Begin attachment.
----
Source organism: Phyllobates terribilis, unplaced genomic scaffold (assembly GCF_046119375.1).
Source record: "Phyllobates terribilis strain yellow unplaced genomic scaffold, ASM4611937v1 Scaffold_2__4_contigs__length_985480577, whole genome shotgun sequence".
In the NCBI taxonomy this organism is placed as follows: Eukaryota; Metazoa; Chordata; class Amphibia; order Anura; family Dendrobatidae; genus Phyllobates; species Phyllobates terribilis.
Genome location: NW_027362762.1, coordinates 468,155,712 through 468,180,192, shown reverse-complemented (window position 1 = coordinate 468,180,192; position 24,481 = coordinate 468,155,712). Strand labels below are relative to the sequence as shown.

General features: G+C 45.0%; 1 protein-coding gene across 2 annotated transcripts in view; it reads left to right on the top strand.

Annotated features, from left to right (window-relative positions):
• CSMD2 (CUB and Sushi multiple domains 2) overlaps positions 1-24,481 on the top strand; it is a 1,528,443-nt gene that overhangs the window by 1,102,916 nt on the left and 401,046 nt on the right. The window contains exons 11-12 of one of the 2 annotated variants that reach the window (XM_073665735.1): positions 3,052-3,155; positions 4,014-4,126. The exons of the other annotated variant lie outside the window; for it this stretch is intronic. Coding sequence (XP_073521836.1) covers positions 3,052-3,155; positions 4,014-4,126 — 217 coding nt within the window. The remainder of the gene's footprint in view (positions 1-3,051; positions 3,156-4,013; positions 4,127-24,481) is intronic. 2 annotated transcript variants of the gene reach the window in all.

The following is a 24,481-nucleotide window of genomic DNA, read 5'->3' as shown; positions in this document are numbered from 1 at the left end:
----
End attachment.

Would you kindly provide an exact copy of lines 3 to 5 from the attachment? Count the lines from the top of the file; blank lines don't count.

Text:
In the NCBI taxonomy this organism is placed as follows: Eukaryota; Metazoa; Chordata; class Amphibia; order Anura; family Dendrobatidae; genus Phyllobates; species Phyllobates terribilis.
Genome location: NW_027362762.1, coordinates 468,155,712 through 468,180,192, shown reverse-complemented (window position 1 = coordinate 468,180,192; position 24,481 = coordinate 468,155,712). Strand labels below are relative to the sequence as shown.

General features: G+C 45.0%; 1 protein-coding gene across 2 annotated transcripts in view; it reads left to right on the top strand.